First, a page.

Bed Rest for Back Pain?
Article written by: Erin Kethley, MPT
Many people who experience an acute onset of back pain might consider a couple of days of bed rest to be the first thing to try. In fact, in the past, bed rest and medications were indeed considered to be the primary treatment for low back pain. Actually, it wasn’t until the 1980’s that it’s efficacy in the treatment of back pain came into question. The truth is that current research shows that it will not fix the problem and can actually make it worse. Studies have shown that people who stay active during episodes of back pain do better than those that are sedentary.
Evidence not only shows that prolonged bed rest does not improve outcomes, but that it is strongly associated with negative outcomes such as more days off work, intensity of pain, and disability. So, not only can bed rest make the pain worse, but it can also lead to other problems such as decreased strength/muscle atrophy, cardiovascular deconditioning, loss of bone density, depression, and blood clots. Prolonged resting in bed means limited mobility. Our spines need motion in order to move nutrients to the vertebral discs. A lack of motion can cause a loss of strength and impair the spine’s ability to recover after injury. Studies show that people lose 2-5% of their strength per day of complete bed rest.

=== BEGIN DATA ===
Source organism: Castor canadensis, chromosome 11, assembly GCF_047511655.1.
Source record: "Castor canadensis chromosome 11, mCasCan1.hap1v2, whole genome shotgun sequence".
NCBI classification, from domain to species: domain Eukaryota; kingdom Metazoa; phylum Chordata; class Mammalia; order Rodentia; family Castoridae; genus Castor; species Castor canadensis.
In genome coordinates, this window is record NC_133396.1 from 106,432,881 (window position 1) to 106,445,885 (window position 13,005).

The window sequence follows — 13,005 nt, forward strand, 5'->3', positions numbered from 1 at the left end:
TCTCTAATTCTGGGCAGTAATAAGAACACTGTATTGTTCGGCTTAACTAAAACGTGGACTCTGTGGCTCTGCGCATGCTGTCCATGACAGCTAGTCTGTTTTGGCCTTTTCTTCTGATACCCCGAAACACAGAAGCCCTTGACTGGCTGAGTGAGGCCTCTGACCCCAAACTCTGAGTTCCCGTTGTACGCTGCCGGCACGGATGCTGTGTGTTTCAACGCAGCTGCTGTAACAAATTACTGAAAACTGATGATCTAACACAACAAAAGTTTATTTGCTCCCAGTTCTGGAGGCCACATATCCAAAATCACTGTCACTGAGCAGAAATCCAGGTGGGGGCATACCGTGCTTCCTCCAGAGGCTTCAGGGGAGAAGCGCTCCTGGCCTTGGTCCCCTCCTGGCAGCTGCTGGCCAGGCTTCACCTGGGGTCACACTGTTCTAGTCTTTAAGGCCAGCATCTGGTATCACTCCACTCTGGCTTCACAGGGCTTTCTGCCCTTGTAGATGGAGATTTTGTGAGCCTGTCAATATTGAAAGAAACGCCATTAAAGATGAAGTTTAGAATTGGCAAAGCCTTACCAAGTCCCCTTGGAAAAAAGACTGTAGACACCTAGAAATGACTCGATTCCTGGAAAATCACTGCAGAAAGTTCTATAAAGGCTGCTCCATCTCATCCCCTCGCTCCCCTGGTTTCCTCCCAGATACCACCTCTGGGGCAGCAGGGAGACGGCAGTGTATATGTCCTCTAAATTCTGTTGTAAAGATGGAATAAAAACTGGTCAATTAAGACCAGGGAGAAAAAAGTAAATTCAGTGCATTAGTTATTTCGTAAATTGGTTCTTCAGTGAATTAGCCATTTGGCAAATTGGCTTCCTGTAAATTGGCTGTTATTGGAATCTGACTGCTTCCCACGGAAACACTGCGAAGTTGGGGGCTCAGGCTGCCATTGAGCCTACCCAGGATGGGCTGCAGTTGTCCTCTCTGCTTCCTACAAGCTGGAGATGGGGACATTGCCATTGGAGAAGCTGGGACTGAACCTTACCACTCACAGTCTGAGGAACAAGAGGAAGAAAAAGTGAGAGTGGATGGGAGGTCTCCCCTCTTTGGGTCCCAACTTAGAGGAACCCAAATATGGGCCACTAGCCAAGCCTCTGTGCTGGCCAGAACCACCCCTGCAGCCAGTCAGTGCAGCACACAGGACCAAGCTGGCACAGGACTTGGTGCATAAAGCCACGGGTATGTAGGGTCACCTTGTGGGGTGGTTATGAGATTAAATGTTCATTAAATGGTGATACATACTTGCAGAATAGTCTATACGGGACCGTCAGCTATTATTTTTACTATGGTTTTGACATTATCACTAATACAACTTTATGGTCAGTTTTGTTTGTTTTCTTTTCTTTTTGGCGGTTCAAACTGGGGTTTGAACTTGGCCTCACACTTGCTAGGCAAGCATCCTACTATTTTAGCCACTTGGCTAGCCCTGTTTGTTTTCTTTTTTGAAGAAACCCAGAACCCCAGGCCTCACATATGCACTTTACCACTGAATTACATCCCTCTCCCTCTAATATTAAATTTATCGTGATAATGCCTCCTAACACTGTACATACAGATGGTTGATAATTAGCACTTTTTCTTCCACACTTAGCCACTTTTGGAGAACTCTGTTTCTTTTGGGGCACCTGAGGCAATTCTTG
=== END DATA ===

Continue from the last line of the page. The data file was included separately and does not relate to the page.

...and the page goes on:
Additionally, research has shown that light activities, such as walking, reduce the need for medications.
Although some people may need to temporarily modify their activities during an acute phase of back pain, most people should be encouraged to avoid bed rest and resume their normal activities as soon as possible. In extreme cases, bed rest may be necessary, but it should be minimized to the shortest time possible. Also, a tailored exercise program appears to speed recovery and decrease future episodes of low back pain. Active patients experience less pain and will avoid the side effects of immobility. It is also important to note that you should always seek medical attention from your physician for severe pain or pain that lasts greater than one week.